Dickinson College Humanities Program in Norwich

The Virgin Blue

August 25, 2009 · 1 Comment

After a delightful performance by E.L.F. trio in St. Martin in-the-Fields, I walked over to the National Gallery with some classmates. I was about to enter a museum with one of the most extensive collections of artwork from the 13th to early 20th centuries, and I was in heaven. As an art history major, art museums, especially one as large as this one, make me feel like a kid in a candy store. Our group made a plan to meet up at 4pm and so Kelley and I headed off to the Sainsbury Wing to investigate paintings from the 13th to 15th century. Although I prefer modern art, I found the works in this section very moving. Of course, they all had a Christian connotation and most of them were placed in a church at one time as an altarpiece or as part of a triptych. As a Reform Jew, I really don’t know much about Christianity outside of the Old Testament; however, everyone can appreciate the beauty of these paintings and the emotions they evoke. After passing through room after room of the Virgin Mary and Christ I began to wonder, why is the Virgin always depicted in blue robes? The blue is a similar shade in every painting, somewhere in between the color of a clear sky at dusk and a robin’s egg. Naturally, I looked it up when I returned to the Arran House. Some of the answers I found ranged from the ridiculous “because it’s her favorite color” to the more academic explanation, “blue was the color Byzantine empresses wore.” All I can say is that the particular shade of blue is a color I’ve only ever seen in these paintings, so I guess I’ll leave it as ‘the Virgin Blue.’

            As we moved through the rest of the museum I was overcome with joy… I was seeing some of my favorite lessons come to life. When you see a picture that you study in your textbook or in a slide comes to life, it’s like seeing it for the first time all over again. Major players like Masaccio, Titian, Raphael and Bellini were all here. It was hard for me to believe that I was actually standing in front of THE Aronlfini Wedding Portrait by Jan van Eyck. This paining first began my love affair with the Dutch school of painters and semiotics…. now I was here, in front of it. I could actually see the dog (for fidelity), the removed shoes (the marriage as a religious sacrament), and the reflection of Van Eyck himself in the mirror along with the inscription “van Eyck was here.” Also, for anyone who is interested, his bride is NOT pregnant. She is simply wearing the style of dress that was popular at this time period. I was even able to see Holbein’s The Ambassadors (1533) and walk across the room to see the anamorphic perspective skull.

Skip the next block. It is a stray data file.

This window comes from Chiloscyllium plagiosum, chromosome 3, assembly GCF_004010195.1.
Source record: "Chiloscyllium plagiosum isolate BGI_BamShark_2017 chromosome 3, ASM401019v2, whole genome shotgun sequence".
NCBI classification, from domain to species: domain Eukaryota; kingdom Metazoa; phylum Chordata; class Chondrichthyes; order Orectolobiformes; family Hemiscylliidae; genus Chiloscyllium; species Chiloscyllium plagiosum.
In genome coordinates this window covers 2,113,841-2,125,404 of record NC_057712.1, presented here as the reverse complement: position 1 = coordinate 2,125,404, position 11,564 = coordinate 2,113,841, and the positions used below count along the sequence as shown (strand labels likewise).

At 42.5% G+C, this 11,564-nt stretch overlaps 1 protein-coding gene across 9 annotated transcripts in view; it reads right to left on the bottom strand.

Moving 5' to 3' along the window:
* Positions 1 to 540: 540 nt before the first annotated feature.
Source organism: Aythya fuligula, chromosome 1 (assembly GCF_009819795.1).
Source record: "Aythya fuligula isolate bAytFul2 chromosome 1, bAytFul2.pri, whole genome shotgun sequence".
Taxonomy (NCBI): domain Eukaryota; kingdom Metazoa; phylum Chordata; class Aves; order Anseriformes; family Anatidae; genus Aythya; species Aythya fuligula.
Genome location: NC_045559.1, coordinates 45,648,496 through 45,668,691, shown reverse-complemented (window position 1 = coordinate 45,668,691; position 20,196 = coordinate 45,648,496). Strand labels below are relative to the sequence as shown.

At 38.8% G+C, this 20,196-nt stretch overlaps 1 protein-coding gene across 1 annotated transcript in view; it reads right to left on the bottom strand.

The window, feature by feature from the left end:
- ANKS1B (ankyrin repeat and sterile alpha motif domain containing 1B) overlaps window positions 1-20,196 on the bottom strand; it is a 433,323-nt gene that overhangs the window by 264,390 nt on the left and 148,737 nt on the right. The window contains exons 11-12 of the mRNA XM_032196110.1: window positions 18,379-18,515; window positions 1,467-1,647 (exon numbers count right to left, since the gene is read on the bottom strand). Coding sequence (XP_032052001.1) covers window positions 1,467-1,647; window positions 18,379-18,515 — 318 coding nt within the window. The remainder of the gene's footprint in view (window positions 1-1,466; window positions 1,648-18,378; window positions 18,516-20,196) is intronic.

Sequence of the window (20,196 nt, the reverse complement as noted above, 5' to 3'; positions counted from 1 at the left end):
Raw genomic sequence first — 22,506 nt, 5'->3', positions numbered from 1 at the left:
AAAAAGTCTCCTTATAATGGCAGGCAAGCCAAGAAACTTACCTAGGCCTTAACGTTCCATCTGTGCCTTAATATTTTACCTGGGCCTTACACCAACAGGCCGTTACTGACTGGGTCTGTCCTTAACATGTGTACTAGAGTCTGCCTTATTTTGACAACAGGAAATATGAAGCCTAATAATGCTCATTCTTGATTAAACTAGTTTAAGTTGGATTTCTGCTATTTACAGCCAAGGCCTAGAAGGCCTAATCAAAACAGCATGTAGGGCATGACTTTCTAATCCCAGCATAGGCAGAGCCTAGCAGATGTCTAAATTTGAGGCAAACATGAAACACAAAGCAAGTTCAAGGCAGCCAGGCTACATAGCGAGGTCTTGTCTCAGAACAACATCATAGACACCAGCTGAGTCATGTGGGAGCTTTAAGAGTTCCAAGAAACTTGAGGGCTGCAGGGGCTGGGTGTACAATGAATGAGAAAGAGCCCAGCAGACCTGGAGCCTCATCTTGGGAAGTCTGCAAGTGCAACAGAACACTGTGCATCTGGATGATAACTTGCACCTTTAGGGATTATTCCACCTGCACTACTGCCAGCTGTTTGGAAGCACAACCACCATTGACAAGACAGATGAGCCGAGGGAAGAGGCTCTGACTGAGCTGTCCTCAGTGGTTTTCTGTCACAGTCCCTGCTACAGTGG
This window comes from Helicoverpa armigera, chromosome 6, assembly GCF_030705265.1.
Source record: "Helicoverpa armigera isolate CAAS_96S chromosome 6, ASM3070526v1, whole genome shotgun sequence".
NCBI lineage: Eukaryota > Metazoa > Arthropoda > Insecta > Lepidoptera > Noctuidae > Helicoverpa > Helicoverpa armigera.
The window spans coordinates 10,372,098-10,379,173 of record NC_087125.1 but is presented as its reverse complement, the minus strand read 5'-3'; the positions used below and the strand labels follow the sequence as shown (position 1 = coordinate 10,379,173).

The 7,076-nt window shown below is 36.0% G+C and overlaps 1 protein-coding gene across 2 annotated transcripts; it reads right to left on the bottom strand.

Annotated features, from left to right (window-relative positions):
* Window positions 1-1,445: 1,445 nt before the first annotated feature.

However, when I walked into the 19th and early 20th century gallery my heart really began to race. As Kelly will attest, I did audibly gasp when I saw Gauguin’s Still Life with Mangoes (1891-6). This section was by far my favorite. The late nineteenth century painters were the first school to paint modernity; they disregarded all the set rules, added some color and painted the world around them rather than the bible or portraits. Degas, van Gogh, Cezanne, each one brought paining to a new place either with subject matter, texture or color. The Degas gallery was especially moving. I am fascinated with his series that captures the private movements in women’s lives. He takes everyday scenes intimate such as a woman drying herself off after a bath or having her hair combed and turns it into a story for the viewer. We are left wondering, who is she? What is she doing? Why?

            Of course, I could not make it through the entire gallery in one day. So I plan on returning soon to take in the 17th century (including one of my absolute favorites, Vermeer) and to revisit the early-modern painters. Everyone should visit the National Gallery, regardless of his or her “art background.” It really is the crown jewel in the world of art museums.  I anyone wants to come back with me, please let me know.

Categories: Grace · Museums
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